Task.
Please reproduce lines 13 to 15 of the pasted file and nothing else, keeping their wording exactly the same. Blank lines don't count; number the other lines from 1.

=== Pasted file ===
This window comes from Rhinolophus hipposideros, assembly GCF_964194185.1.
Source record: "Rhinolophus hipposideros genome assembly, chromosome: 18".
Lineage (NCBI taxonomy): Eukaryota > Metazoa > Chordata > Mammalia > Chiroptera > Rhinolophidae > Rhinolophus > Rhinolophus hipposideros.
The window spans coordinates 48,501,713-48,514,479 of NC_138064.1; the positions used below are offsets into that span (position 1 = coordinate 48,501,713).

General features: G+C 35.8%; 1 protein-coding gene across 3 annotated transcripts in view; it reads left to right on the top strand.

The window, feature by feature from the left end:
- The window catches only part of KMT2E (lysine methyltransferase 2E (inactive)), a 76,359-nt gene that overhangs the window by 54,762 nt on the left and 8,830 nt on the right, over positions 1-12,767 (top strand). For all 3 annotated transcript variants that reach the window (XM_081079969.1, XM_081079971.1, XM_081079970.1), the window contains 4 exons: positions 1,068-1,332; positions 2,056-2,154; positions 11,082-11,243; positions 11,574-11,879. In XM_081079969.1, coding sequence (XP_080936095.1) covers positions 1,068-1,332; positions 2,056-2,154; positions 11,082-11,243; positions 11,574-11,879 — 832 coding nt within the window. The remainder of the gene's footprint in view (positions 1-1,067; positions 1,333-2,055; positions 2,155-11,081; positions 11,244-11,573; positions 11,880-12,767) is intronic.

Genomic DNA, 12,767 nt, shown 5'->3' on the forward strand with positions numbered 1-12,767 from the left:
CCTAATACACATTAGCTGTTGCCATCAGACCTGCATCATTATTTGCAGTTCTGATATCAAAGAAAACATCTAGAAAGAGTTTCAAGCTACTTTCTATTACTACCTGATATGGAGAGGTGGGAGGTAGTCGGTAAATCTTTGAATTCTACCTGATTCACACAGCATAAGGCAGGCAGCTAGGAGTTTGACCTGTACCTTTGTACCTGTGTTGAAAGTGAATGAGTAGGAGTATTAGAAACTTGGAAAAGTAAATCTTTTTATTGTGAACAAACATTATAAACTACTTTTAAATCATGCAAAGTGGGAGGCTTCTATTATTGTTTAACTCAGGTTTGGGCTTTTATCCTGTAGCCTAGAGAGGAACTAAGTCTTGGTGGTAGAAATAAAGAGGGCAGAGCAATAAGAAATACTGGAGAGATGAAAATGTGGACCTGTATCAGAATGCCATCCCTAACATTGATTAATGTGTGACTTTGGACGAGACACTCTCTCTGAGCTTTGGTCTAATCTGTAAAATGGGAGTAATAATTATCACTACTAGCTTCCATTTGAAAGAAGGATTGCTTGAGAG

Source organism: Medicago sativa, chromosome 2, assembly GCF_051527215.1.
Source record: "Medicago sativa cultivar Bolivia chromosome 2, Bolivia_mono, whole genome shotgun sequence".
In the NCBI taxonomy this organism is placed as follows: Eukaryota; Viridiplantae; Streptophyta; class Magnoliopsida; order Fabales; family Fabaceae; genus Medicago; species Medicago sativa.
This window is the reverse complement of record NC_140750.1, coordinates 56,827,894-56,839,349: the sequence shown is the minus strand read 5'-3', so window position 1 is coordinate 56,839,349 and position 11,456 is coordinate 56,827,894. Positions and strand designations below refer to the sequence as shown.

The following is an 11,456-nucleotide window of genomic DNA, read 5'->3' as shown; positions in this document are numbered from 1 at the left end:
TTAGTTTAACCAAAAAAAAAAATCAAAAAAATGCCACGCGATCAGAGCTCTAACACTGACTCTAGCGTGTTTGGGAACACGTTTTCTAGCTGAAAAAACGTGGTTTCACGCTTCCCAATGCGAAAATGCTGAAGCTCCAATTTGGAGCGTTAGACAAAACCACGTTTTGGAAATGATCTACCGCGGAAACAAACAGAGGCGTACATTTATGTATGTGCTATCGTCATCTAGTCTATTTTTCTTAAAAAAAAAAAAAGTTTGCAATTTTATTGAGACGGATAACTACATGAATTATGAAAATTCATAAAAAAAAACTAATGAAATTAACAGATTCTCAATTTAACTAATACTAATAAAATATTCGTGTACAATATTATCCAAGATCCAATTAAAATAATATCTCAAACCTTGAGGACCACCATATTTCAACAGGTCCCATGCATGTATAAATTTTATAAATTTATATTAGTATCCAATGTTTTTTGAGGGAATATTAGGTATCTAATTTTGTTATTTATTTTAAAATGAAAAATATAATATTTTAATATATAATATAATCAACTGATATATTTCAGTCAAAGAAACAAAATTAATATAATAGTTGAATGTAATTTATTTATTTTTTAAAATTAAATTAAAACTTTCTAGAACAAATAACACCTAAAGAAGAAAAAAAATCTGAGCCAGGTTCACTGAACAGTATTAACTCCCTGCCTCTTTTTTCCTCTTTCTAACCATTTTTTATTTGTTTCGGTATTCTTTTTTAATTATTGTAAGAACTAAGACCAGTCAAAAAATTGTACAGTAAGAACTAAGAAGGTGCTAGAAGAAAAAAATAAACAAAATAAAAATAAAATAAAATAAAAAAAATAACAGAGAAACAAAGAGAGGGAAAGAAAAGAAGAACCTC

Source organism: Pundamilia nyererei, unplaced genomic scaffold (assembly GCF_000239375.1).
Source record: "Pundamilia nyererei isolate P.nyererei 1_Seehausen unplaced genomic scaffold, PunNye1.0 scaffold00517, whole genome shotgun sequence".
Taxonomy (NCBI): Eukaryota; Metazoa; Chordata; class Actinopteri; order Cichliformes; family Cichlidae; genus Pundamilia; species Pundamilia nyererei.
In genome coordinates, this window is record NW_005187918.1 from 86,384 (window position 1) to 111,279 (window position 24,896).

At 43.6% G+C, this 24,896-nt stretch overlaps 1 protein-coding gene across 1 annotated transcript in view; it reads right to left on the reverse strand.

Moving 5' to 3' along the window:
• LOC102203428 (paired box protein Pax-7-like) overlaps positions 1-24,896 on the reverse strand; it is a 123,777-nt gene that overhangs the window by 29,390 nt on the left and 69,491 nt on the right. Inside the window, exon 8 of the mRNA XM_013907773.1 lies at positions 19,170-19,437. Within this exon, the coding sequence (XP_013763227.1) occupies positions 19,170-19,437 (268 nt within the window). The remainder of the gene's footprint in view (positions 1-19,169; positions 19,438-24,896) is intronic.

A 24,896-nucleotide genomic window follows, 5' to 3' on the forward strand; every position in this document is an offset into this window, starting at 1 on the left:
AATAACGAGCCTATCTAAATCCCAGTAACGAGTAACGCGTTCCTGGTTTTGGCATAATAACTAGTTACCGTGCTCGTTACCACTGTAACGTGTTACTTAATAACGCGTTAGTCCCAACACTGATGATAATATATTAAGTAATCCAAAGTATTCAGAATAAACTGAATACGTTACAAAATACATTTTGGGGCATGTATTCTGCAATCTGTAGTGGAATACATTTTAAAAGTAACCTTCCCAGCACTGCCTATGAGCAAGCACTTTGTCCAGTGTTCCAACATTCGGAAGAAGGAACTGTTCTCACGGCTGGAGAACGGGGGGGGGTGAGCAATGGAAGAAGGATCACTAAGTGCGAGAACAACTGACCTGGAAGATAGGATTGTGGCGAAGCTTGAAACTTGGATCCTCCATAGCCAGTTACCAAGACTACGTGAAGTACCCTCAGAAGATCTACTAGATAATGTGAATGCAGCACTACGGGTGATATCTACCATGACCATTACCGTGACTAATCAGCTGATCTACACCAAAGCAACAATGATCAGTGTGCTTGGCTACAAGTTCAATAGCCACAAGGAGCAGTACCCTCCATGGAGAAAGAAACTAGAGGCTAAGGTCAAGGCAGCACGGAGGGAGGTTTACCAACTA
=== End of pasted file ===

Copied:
This window is the reverse complement of record NC_140750.1, coordinates 56,827,894-56,839,349: the sequence shown is the minus strand read 5'-3', so window position 1 is coordinate 56,839,349 and position 11,456 is coordinate 56,827,894. Positions and strand designations below refer to the sequence as shown.

The following is an 11,456-nucleotide window of genomic DNA, read 5'->3' as shown; positions in this document are numbered from 1 at the left end:
TTAGTTTAACCAAAAAAAAAAATCAAAAAAATGCCACGCGATCAGAGCTCTAACACTGACTCTAGCGTGTTTGGGAACACGTTTTCTAGCTGAAAAAACGTGGTTTCACGCTTCCCAATGCGAAAATGCTGAAGCTCCAATTTGGAGCGTTAGACAAAACCACGTTTTGGAAATGATCTACCGCGGAAACAAACAGAGGCGTACATTTATGTATGTGCTATCGTCATCTAGTCTATTTTTCTTAAAAAAAAAAAAAGTTTGCAATTTTATTGAGACGGATAACTACATGAATTATGAAAATTCATAAAAAAAAACTAATGAAATTAACAGATTCTCAATTTAACTAATACTAATAAAATATTCGTGTACAATATTATCCAAGATCCAATTAAAATAATATCTCAAACCTTGAGGACCACCATATTTCAACAGGTCCCATGCATGTATAAATTTTATAAATTTATATTAGTATCCAATGTTTTTTGAGGGAATATTAGGTATCTAATTTTGTTATTTATTTTAAAATGAAAAATATAATATTTTAATATATAATATAATCAACTGATATATTTCAGTCAAAGAAACAAAATTAATATAATAGTTGAATGTAATTTATTTATTTTTTAAAATTAAATTAAAACTTTCTAGAACAAATAACACCTAAAGAAGAAAAAAAATCTGAGCCAGGTTCACTGAACAGTATTAACTCCCTGCCTCTTTTTTCCTCTTTCTAACCATTTTTTATTTGTTTCGGTATTCTTTTTTAATTATTGTAAGAACTAAGACCAGTCAAAAAATTGTACAGTAAGAACTAAGAAGGTGCTAGAAGAAAAAAATAAACAAAATAAAAATAAAATAAAATAAAAAAAATAACAGAGAAACAAAGAGAGGGAAAGAAAAGAAGAACCTC